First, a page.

Let's take a look at Oscar's history with science fiction films. You're a savvy crowd so it probably goes without saying that the Academy thinks that the Visual Effects and Sound categories are the only default place to award sci-fi pictures. They don't even tend to win art direction prizes and they're also rarely seen in costume design categories, Star Wars being an exception on both fronts.
The Only SciFi Best Picture Nominees
- 1971 A Clockwork Orange (4 nominations, 0 wins)
- 1977 Star Wars (10 nominations, 6 wins. Plus 1 special Oscar)
- 1982 E.T. The Extra Terrestrial (9 noms, 4 wins)
- 2009 District 9 (4 noms, ??? wins)
- 2009 Avatar (9 noms, ??? wins)
The expansion to ten Best Pictures ended the drought with a double whammy! I suppose if you loosen your definition of sci-fi up a bit you might find another...
- 1968 2001: A Space Odyssey (4 nominations, 1 win but no Best Picture spot)
- 1977 Close Encounters of the Third Kind (8 noms, 1 special prize but no Best Picture spot. One can assume it came very close to the shortlist)
- 1982 Bladerunner (2 noms: art direction and visual effects, both of which it lost. Utter Insanity... especially when it comes to the art direction. Possibly the most influential work in that category in the past 30 years or so)
It's possible I've forgotten someone(s). Help me out in the comments if I have.
- Melinda Dillon, Close Encounters of the Third Kind (1977)
- Alec Guiness, Star Wars (1977)
- Laurence Olivier, The Boys From Brazil (1978)
- Jeff Bridges, Starman (1984)
- Don Ameche, Cocoon (1985... winner)
- Sigourney Weaver, Aliens (1986)
- Brad Pitt, Twelve Monkeys (1995)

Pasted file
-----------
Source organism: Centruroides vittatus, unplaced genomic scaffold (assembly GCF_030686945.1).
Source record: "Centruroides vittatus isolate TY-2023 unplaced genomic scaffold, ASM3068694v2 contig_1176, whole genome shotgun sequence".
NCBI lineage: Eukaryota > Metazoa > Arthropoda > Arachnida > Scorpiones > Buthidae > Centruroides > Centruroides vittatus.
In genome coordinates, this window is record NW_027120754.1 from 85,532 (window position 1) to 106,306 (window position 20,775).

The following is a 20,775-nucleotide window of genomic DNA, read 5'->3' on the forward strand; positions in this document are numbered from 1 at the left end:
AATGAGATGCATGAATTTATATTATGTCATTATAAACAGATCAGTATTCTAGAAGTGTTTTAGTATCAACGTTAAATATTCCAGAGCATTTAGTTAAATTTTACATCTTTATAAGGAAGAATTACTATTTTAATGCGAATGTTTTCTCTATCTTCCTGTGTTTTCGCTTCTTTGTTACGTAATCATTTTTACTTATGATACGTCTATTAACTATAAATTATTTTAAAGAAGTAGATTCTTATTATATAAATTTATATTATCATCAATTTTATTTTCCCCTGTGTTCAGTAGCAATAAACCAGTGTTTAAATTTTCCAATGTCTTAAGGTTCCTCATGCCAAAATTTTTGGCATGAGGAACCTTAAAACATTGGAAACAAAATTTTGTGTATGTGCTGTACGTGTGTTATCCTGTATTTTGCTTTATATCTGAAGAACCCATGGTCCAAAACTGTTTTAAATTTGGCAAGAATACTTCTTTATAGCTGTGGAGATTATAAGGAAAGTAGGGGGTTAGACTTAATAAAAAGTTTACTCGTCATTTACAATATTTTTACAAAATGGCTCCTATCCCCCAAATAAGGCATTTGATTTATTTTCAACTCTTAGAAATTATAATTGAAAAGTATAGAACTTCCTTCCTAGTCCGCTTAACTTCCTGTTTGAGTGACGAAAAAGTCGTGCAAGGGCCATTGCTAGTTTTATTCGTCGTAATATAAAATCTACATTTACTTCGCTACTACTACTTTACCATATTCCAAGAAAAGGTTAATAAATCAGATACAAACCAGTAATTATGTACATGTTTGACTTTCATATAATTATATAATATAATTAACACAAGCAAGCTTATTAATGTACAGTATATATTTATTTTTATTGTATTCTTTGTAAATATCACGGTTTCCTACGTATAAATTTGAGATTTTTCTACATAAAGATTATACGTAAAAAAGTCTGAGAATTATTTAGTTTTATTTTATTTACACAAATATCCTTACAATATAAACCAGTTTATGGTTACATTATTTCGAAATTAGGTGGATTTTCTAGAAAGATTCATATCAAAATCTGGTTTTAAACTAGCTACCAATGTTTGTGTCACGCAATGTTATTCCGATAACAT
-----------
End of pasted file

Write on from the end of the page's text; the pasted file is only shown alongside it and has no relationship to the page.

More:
Which should go to show us that that brief burst of Zöe Saldana talk was just that, talk. They don't go for acting in sci-fi movies even when they aren't given computer assists. If you included fantasy films, you'd have to add. But I'm trying to keep this sci-fi.
- 1927 Metropolis (zero nominations. Inside Oscar lists this as an eligible film that failed to be nominated in the Academy's first official year as an organization. But the IMDB lists its release as March 1927 which was before the eligibility period which stretched from August 1927 through July 1928)
- 1931 Frankenstein (snubbed)
- 1935 Bride of Frankenstein (1 nomination, sound recording)
- 1951 The Day the Earth Stood Still (zero nominations... though the Golden Globes noticed its Bernard Herrmann score)
- 1953 The War of the Worlds (3 nominations, 1 win)
- 1959 Journey to the Center of the Earth (3 nominations)
- 1966 Fantastic Voyage (5 nominations, 2 wins)
- 1968 Planet of the Apes (2 nominations and 1 special Oscar)
- 1968 Barbarella (snubbed)
- 1973 Soylent Green (snubbed)
- 1979 Alien (2 nominations and 1 win)
- 1980 The Empire Strikes Back (3 nominations, 1 win. Plus 1 special Oscar)
- 1984 Dune (1 nomination, sound)
- 1984 The Terminator (snubbed)
- 1986 The Fly (1 nomination and win, makeup)
- 1989 The Abyss (4 nominations, 1 win)
- 1991 T2: Judgment Day (6 nominations and 4 wins)
- 1997 The Fifth Element (1 nomination, sound effects)
- 1999 The Matrix (4 nominations and wins: editing, sound, sound fx and visual fx)
- 2002 Minority Report (1 nomination, sound)
- 2007 Transformers (3 nominations, both sounds and a visual effects. The safe categories for massive grossing sci-fi movies that aren't "respectable", critically speaking)
That honor still goes to Star Wars which managed to take home 1 special and 6 competitive Oscars. E.T., T2 and The Matrix are tied for second place with 4 competitive trophies each.
So the question is...
How will Avatar fare on Sunday night? I think we can safely expect four statues: Art Direction, Cinematography, Visual Effects and at least one of the Sound categories. If it can manage a second sound category win and just one more trophy (Score? Film Editing?) it'll tie Star Wars as Oscar's favorite sci-fi flick. But my guess is it's going to fall short of that lofty goal, a mark which is itself considerably shorter than some pundits were guessing a month ago when a lot of people thought it was taking two handfuls of gold men. The Hurt Locker has too much heat to lose the race... or does it? You tell me.